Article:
Coldplay's 'Ghost Stories': What the Critics Are Saying
The critics have never been very kind to Coldplay, so it’s no surprise the reaction has been relatively lukewarm to the band’s sixth album and first since the splashy Mylo Xylo back in 2011. Maybe it’s merely boomercentric white rock critics put off by Chris Martin’s decidedly unrock-star aw-shucks humility, or perhaps they’re just plain jealous of his legion of female admirers, a problem which seems to also plague the likes of fellow heartthrobs like Sting and John Mayer.
At any rate, the long knives are out for Ghost Stories, a rather modest, nine-song, 43-minute album that brims over with Martin’s sorrow over the “conscious uncoupling” of his relationship with estranged wife Gwyneth Paltrow. And besides the inclination to tell the dude to man up and stop being such a wussy, it offers a deeper, atmospheric longing to the band’s back catalog of arm-waving, body-spinning anthems, a glimpse at the emptiness beneath the brave exterior, the “Ghosts” inside the machine. Metacritic.com gives it a cumulative rating of 62 (out of 100) based on 27 reviews.
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The Atlantic’s Derek Thompson proved typical of the critical reception in his review, calling Ghost Stories the band’s “most forgettable album ever,” An admitted fan of the band, he says it’s “neither complicated nor thrilling … [but] state-of-the-art hydrotherapy tank -- a lavish, electric-powered whirling vat of feelings … an electronica meditation on the end of a relationship.”
Billboard’s Jason Lipshutz proved a little more generous, acknowledging that while the album is “devoid of big moments … it is refreshing to hear Martin try to confide a sentiment instead of bellow it.” He concludes, “For once, reveling in the darkness feels like a great idea.”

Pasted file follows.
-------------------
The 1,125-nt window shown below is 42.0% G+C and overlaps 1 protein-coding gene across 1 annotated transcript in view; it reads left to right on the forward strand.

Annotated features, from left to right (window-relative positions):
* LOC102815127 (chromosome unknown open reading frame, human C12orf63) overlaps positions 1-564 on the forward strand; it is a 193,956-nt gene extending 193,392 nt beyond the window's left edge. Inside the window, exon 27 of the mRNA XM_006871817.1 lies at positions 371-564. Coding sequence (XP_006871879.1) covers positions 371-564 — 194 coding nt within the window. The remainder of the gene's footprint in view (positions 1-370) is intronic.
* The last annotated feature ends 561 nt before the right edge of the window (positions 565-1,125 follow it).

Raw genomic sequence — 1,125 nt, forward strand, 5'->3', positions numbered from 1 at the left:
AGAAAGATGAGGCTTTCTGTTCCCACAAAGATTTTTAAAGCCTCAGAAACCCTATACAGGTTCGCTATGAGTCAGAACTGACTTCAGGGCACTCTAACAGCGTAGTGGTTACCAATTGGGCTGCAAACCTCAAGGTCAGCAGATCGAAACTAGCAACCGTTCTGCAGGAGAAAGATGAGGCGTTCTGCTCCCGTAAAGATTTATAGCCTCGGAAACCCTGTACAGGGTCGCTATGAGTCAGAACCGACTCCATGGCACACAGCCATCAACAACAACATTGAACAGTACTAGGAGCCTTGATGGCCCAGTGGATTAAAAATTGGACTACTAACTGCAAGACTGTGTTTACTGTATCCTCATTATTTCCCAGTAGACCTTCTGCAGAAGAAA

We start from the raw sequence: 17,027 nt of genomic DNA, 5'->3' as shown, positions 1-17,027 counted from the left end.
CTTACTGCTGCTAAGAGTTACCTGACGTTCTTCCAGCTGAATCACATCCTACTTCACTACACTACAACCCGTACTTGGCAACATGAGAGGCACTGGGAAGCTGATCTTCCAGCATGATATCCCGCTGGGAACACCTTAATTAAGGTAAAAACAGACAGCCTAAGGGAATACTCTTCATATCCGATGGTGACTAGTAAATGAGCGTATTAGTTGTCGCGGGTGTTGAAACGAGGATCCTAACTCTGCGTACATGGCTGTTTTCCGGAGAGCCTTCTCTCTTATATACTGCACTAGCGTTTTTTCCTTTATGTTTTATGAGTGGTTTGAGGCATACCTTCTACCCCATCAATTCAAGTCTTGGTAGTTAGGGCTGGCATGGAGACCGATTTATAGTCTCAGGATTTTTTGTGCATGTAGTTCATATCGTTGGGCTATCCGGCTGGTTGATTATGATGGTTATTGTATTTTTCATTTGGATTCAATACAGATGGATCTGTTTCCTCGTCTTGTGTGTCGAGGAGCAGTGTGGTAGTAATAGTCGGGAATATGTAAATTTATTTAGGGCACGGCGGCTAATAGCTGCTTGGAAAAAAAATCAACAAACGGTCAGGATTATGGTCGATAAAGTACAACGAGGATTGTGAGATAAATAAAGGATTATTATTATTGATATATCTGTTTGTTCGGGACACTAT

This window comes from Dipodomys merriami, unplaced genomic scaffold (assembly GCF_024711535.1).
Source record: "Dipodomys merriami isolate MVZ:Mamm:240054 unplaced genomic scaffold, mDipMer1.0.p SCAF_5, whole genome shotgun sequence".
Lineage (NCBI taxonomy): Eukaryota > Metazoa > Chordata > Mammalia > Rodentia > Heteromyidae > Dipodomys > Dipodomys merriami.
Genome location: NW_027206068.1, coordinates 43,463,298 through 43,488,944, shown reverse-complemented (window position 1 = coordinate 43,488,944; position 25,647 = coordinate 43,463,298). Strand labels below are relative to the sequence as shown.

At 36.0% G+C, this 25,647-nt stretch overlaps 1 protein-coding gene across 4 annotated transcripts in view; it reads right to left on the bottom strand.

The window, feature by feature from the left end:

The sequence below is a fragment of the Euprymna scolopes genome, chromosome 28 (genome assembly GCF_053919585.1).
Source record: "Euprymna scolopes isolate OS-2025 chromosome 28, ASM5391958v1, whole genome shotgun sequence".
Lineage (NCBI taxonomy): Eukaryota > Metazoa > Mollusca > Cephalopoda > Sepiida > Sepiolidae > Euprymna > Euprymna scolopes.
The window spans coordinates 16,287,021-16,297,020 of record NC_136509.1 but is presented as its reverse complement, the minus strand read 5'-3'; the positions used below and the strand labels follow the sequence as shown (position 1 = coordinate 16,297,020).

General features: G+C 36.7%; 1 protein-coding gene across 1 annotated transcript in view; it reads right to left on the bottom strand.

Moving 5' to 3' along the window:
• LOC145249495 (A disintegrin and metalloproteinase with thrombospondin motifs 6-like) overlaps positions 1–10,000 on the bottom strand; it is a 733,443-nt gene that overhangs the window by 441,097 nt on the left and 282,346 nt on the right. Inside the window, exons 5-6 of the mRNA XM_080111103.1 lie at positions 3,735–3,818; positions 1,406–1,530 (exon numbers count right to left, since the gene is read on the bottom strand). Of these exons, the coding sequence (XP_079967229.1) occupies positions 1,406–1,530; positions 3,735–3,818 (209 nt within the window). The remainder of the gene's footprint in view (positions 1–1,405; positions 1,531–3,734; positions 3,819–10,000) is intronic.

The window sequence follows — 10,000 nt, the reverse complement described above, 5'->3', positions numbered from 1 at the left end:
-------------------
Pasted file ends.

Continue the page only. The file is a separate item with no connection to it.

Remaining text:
Kyle Anderson’s B review for Entertainment Weekly calls Ghost Stories “a transitional album … the sound of a band paying homage to their past … while pawing at the future.”
Rolling Stone’s three-and-a-half star review finds Caryn Ganz calling the album “unlike anything the band has done before. Instead of broad, arms-outstretched choruses and irresistible, foot-stomping anthems, there are whimpers and wails that recall the anguished warbling of Kanye West’s 808s & Heartbreak or Bon Iver.”
N.Y. Daily News’ Jim Farber is unmoved, calling the two-star album “transparent and unsexy,” [which] “finds Martin curled up in the fetal position, mewling non-stop about the love that let him down.” He concludes, “A heartbreak is a terrible thing for a songwriter to waste. But the ache of Ghost Stories doesn’t haunt. It bores.”
Pitchfork’s Larry Fitzmaurice is rather blunt in his 4.4 assessment: “You’re left with a series of songs that are fragile, plain and forgettable.”
Chicago Tribune’s Greg Kot cites a lack of “variation” in the album -- previously a strong suit of the band’s songwriting -- for his two- (out of four-) star review. “Over nine songs, Martin and company create a mood and then stick with it -- to a fault.”